What is particularly interesting is the West's response to the Kosovan demands. Whilst taking these more seriously after the KLA's emergence, the West still insisted initially that Kosovars negotiate with Slobodan Milosevic's racist regime for autonomy within Serbia: the US, for example, called for "dialogue between the government of Yugoslavia and the responsible democratic Kosovar Albanian leadership". As for the KLA and its armed struggle, the US representative Robert Gelbard had a clear response: "we condemn the unacceptable violence by terrorist groups in Kosovo, particularly the KLA". He also said: "it is the strong and firm policy of the United States to fully oppose terrorist actions and all terrorist organizations."
The problem was that whilst the international community backed the 'moderate', 'democratic' leadership of Ibrahim Rugova (and called on it to also condemn the KLA's 'terrorism'), the people of Kosovo rallied instead to the fighters. That the present elected Prime Minister of Kosovo, Hashim Thaci, is a former leader of the KLA reveals what Kosovars thought of international condemnation of their liberation struggle as terrorism and of accusations by countries such as Germany - one of the other states to swiftly recognise Kosovan independence this week - that the KLA was trafficking drugs. Indeed, so great was the popular swing behind the militants that Rugova's party, the LDK, splintered. Evenutally, it was the US itself which was insisting the KLA, must also represent the Kosovars alongside the LDK in negotiations with Serbia.
Once Kosovo became an international protectorate and the people could freely articulate their views, they chose not Serbian rule, but self-rule. And once it also became clear that this was the view of the overwhelmingly majority of Kosovars, the liberal members of the international community were compelled to shift their position. As British Foreign Secretary David Miliband said this week: "if we'd tried to sit on that aspiration, if we'd tried to deny it, I think we'd have far more instability and danger."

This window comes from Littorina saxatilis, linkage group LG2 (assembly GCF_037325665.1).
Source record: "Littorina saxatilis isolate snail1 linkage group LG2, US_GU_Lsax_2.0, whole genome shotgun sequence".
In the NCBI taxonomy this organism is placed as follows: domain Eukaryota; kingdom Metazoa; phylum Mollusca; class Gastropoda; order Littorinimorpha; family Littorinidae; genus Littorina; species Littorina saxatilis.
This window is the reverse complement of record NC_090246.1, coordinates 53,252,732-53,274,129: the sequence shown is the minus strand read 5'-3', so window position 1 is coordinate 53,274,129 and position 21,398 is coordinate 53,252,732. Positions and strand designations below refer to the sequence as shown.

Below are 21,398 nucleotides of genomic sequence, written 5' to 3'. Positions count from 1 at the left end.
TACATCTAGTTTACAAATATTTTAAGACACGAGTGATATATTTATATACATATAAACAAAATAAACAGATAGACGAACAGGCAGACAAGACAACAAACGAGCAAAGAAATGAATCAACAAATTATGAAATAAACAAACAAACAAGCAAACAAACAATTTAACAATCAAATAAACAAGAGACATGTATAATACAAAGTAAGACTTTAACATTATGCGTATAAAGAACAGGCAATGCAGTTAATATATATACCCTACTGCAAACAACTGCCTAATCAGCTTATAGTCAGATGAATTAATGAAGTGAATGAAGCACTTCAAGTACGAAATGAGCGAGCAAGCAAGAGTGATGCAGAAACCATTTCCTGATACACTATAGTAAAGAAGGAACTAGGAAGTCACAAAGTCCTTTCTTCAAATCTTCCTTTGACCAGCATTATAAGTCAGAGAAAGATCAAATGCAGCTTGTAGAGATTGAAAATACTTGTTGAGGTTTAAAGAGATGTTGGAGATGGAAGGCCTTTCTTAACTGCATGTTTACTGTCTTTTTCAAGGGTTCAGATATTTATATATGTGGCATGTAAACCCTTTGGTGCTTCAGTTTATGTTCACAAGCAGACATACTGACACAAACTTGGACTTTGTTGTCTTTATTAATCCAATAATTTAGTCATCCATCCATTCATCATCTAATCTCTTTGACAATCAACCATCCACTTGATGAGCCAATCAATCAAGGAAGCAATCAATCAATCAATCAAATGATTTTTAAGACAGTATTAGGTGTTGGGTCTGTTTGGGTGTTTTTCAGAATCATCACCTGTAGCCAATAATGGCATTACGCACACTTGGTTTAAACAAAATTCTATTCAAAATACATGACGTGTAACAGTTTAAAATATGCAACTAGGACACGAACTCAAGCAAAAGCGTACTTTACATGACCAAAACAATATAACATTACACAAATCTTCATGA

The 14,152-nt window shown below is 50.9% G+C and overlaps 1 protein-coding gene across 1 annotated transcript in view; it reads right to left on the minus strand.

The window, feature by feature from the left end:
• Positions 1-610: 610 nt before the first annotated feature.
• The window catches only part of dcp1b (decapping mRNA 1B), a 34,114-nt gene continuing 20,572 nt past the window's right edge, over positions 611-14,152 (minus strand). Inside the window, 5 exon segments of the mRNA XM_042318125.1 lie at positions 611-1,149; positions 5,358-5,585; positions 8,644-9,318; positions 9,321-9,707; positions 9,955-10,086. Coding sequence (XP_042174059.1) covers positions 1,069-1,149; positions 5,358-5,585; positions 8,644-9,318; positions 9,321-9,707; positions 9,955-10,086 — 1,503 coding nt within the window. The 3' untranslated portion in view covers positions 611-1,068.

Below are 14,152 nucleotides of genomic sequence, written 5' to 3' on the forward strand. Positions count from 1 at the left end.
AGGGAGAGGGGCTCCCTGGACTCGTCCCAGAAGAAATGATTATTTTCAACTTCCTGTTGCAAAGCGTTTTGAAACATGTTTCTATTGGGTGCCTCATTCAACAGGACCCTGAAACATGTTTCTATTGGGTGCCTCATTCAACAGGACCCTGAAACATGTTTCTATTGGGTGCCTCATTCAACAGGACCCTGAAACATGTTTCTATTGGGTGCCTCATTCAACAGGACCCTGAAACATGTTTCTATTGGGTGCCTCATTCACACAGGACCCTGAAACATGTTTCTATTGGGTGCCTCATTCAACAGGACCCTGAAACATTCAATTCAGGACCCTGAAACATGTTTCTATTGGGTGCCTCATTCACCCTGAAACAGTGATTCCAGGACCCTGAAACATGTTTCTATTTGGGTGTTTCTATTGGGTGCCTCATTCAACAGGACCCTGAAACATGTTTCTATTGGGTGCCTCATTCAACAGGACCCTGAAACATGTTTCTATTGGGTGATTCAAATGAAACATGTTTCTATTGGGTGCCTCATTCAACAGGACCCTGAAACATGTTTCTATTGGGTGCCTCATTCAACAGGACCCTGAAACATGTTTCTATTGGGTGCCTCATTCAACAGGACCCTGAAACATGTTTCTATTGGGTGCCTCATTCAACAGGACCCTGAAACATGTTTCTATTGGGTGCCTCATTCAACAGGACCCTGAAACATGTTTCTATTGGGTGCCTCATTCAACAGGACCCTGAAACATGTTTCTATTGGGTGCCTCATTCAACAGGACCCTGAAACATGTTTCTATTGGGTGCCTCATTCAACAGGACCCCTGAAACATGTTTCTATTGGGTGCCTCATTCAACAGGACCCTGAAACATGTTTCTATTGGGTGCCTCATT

Despite oft-repeated commitments to human rights, democracy and just peace, the international community has supported the Sri Lankan state, despite its repression of the Tamils, for decades. Although the Tamils explicitly and overwhelmingly declared their demand for independence from the Sinhalese in 1977, the international community continues to tell us to negotiate with our oppressors for autonomy and devolution. The international community is well aware that anything short of independence - including the once much-vaunted, now ignored, federal solution - is vulnerable to arbitrary retraction by the Sinhala leadershipat any point in the future. Thus international condemnation of Tamil 'terrorism' and veneration of Tamil 'moderates' is, as we know full well, more to do with shattering Tamil unity and assisting the Sri Lankan state to isolate and destroy the LTTE, than with achieving a just peace.
The international community will not take on the Sri Lankan state on behalf of liberal principles. However, neither will it defend the odious regimes in Colombo indefinitely. As the case of Kosovo demonstrates, the principle of 'state sovereignty' cannot be sustained once the world is convinced that not only will the vast majority of Tamils, when given a chance, seek independence from Sinhala rule; but, especially, that they will not abandon their political goals or their struggle irrespective of the brutality visited upon them. Unity, clarity of purpose and indomitable resilience; this is how the third birth of a state in the 21st century became impossible to prevent.